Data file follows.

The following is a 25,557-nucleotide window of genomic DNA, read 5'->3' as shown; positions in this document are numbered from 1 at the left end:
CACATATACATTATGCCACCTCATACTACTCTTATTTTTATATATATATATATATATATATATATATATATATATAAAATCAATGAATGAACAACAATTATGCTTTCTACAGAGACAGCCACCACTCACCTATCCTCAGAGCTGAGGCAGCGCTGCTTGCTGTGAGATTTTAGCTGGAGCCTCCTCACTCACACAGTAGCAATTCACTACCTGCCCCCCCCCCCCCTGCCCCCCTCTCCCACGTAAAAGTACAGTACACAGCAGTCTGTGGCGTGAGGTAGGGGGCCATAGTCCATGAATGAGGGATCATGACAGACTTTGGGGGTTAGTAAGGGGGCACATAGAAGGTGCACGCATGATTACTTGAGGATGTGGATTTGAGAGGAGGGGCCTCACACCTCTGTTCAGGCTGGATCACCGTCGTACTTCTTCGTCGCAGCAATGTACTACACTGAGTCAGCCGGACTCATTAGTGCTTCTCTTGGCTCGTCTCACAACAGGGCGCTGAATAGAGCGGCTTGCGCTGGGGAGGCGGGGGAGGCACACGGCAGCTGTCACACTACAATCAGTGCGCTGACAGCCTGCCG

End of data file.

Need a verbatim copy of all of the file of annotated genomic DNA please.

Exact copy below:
The following is a 25,557-nucleotide window of genomic DNA, read 5'->3' as shown; positions in this document are numbered from 1 at the left end:
CACATATACATTATGCCACCTCATACTACTCTTATTTTTATATATATATATATATATATATATATATATATATATAAAATCAATGAATGAACAACAATTATGCTTTCTACAGAGACAGCCACCACTCACCTATCCTCAGAGCTGAGGCAGCGCTGCTTGCTGTGAGATTTTAGCTGGAGCCTCCTCACTCACACAGTAGCAATTCACTACCTGCCCCCCCCCCCCCTGCCCCCCTCTCCCACGTAAAAGTACAGTACACAGCAGTCTGTGGCGTGAGGTAGGGGGCCATAGTCCATGAATGAGGGATCATGACAGACTTTGGGGGTTAGTAAGGGGGCACATAGAAGGTGCACGCATGATTACTTGAGGATGTGGATTTGAGAGGAGGGGCCTCACACCTCTGTTCAGGCTGGATCACCGTCGTACTTCTTCGTCGCAGCAATGTACTACACTGAGTCAGCCGGACTCATTAGTGCTTCTCTTGGCTCGTCTCACAACAGGGCGCTGAATAGAGCGGCTTGCGCTGGGGAGGCGGGGGAGGCACACGGCAGCTGTCACACTACAATCAGTGCGCTGACAGCCTGCCG